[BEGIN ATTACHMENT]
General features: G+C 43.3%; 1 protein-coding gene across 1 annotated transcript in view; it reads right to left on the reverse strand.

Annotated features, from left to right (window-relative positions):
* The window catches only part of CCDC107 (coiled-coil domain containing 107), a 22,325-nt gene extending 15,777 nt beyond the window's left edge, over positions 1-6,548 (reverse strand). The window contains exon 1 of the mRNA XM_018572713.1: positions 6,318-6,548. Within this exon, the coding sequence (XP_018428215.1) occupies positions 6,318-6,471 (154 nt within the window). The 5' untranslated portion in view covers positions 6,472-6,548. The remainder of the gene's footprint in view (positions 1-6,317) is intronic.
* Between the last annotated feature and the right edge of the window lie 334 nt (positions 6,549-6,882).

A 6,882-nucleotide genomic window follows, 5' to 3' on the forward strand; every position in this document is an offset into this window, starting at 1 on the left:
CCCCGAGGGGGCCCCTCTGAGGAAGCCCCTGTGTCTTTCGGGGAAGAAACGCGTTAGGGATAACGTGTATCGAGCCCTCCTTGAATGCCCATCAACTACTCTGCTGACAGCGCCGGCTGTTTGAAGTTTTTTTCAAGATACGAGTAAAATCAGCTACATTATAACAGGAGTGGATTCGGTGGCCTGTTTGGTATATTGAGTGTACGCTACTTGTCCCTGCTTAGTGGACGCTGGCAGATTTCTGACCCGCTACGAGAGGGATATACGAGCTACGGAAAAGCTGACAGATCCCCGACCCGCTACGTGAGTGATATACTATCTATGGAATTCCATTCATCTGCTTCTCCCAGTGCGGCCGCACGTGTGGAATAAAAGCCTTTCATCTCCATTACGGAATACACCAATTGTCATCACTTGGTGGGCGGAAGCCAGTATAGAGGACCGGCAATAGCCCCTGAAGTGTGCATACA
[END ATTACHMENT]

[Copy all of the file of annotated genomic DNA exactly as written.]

General features: G+C 43.3%; 1 protein-coding gene across 1 annotated transcript in view; it reads right to left on the reverse strand.

Annotated features, from left to right (window-relative positions):
* The window catches only part of CCDC107 (coiled-coil domain containing 107), a 22,325-nt gene extending 15,777 nt beyond the window's left edge, over positions 1-6,548 (reverse strand). The window contains exon 1 of the mRNA XM_018572713.1: positions 6,318-6,548. Within this exon, the coding sequence (XP_018428215.1) occupies positions 6,318-6,471 (154 nt within the window). The 5' untranslated portion in view covers positions 6,472-6,548. The remainder of the gene's footprint in view (positions 1-6,317) is intronic.
* Between the last annotated feature and the right edge of the window lie 334 nt (positions 6,549-6,882).

A 6,882-nucleotide genomic window follows, 5' to 3' on the forward strand; every position in this document is an offset into this window, starting at 1 on the left:
CCCCGAGGGGGCCCCTCTGAGGAAGCCCCTGTGTCTTTCGGGGAAGAAACGCGTTAGGGATAACGTGTATCGAGCCCTCCTTGAATGCCCATCAACTACTCTGCTGACAGCGCCGGCTGTTTGAAGTTTTTTTCAAGATACGAGTAAAATCAGCTACATTATAACAGGAGTGGATTCGGTGGCCTGTTTGGTATATTGAGTGTACGCTACTTGTCCCTGCTTAGTGGACGCTGGCAGATTTCTGACCCGCTACGAGAGGGATATACGAGCTACGGAAAAGCTGACAGATCCCCGACCCGCTACGTGAGTGATATACTATCTATGGAATTCCATTCATCTGCTTCTCCCAGTGCGGCCGCACGTGTGGAATAAAAGCCTTTCATCTCCATTACGGAATACACCAATTGTCATCACTTGGTGGGCGGAAGCCAGTATAGAGGACCGGCAATAGCCCCTGAAGTGTGCATACA